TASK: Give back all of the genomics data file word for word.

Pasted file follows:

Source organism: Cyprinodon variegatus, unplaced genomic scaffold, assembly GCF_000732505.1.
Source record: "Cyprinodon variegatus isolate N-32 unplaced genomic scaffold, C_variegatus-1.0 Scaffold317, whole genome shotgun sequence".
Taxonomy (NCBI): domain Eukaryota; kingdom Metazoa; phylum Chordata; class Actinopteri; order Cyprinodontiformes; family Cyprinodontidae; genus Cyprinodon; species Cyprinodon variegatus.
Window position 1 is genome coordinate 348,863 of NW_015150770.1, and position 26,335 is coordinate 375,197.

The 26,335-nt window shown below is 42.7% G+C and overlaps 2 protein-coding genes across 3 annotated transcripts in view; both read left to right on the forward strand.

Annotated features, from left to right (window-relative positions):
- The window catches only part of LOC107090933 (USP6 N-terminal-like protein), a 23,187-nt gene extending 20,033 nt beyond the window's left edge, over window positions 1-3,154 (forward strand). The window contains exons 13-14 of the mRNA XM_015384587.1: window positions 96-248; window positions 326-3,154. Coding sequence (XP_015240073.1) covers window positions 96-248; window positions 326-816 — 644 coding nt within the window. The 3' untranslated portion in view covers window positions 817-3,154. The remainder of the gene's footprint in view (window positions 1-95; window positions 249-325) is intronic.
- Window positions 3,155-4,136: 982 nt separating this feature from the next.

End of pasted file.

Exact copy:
Source organism: Cyprinodon variegatus, unplaced genomic scaffold, assembly GCF_000732505.1.
Source record: "Cyprinodon variegatus isolate N-32 unplaced genomic scaffold, C_variegatus-1.0 Scaffold317, whole genome shotgun sequence".
Taxonomy (NCBI): domain Eukaryota; kingdom Metazoa; phylum Chordata; class Actinopteri; order Cyprinodontiformes; family Cyprinodontidae; genus Cyprinodon; species Cyprinodon variegatus.
Window position 1 is genome coordinate 348,863 of NW_015150770.1, and position 26,335 is coordinate 375,197.

The 26,335-nt window shown below is 42.7% G+C and overlaps 2 protein-coding genes across 3 annotated transcripts in view; both read left to right on the forward strand.

Annotated features, from left to right (window-relative positions):
- The window catches only part of LOC107090933 (USP6 N-terminal-like protein), a 23,187-nt gene extending 20,033 nt beyond the window's left edge, over window positions 1-3,154 (forward strand). The window contains exons 13-14 of the mRNA XM_015384587.1: window positions 96-248; window positions 326-3,154. Coding sequence (XP_015240073.1) covers window positions 96-248; window positions 326-816 — 644 coding nt within the window. The 3' untranslated portion in view covers window positions 817-3,154. The remainder of the gene's footprint in view (window positions 1-95; window positions 249-325) is intronic.
- Window positions 3,155-4,136: 982 nt separating this feature from the next.